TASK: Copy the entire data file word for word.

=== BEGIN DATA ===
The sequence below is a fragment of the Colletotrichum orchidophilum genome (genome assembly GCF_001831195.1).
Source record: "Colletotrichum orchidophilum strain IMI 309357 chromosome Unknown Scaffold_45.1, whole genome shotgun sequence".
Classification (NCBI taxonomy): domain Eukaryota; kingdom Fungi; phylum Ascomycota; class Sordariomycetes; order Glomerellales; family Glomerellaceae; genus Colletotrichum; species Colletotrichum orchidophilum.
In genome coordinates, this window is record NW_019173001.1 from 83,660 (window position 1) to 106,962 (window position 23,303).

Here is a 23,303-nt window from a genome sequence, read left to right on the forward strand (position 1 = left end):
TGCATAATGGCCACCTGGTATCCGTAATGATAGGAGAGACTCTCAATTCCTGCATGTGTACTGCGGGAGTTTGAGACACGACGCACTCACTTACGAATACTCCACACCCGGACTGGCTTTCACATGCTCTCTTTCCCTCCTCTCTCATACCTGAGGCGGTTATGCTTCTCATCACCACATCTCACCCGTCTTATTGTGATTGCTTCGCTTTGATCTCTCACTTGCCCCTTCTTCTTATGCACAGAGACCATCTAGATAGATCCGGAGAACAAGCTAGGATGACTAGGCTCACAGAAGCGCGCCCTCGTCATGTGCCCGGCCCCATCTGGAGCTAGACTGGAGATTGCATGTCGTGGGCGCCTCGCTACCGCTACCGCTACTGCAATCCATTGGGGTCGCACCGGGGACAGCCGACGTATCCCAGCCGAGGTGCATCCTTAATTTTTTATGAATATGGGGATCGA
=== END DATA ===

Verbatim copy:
The sequence below is a fragment of the Colletotrichum orchidophilum genome (genome assembly GCF_001831195.1).
Source record: "Colletotrichum orchidophilum strain IMI 309357 chromosome Unknown Scaffold_45.1, whole genome shotgun sequence".
Classification (NCBI taxonomy): domain Eukaryota; kingdom Fungi; phylum Ascomycota; class Sordariomycetes; order Glomerellales; family Glomerellaceae; genus Colletotrichum; species Colletotrichum orchidophilum.
In genome coordinates, this window is record NW_019173001.1 from 83,660 (window position 1) to 106,962 (window position 23,303).

Here is a 23,303-nt window from a genome sequence, read left to right on the forward strand (position 1 = left end):
TGCATAATGGCCACCTGGTATCCGTAATGATAGGAGAGACTCTCAATTCCTGCATGTGTACTGCGGGAGTTTGAGACACGACGCACTCACTTACGAATACTCCACACCCGGACTGGCTTTCACATGCTCTCTTTCCCTCCTCTCTCATACCTGAGGCGGTTATGCTTCTCATCACCACATCTCACCCGTCTTATTGTGATTGCTTCGCTTTGATCTCTCACTTGCCCCTTCTTCTTATGCACAGAGACCATCTAGATAGATCCGGAGAACAAGCTAGGATGACTAGGCTCACAGAAGCGCGCCCTCGTCATGTGCCCGGCCCCATCTGGAGCTAGACTGGAGATTGCATGTCGTGGGCGCCTCGCTACCGCTACCGCTACTGCAATCCATTGGGGTCGCACCGGGGACAGCCGACGTATCCCAGCCGAGGTGCATCCTTAATTTTTTATGAATATGGGGATCGA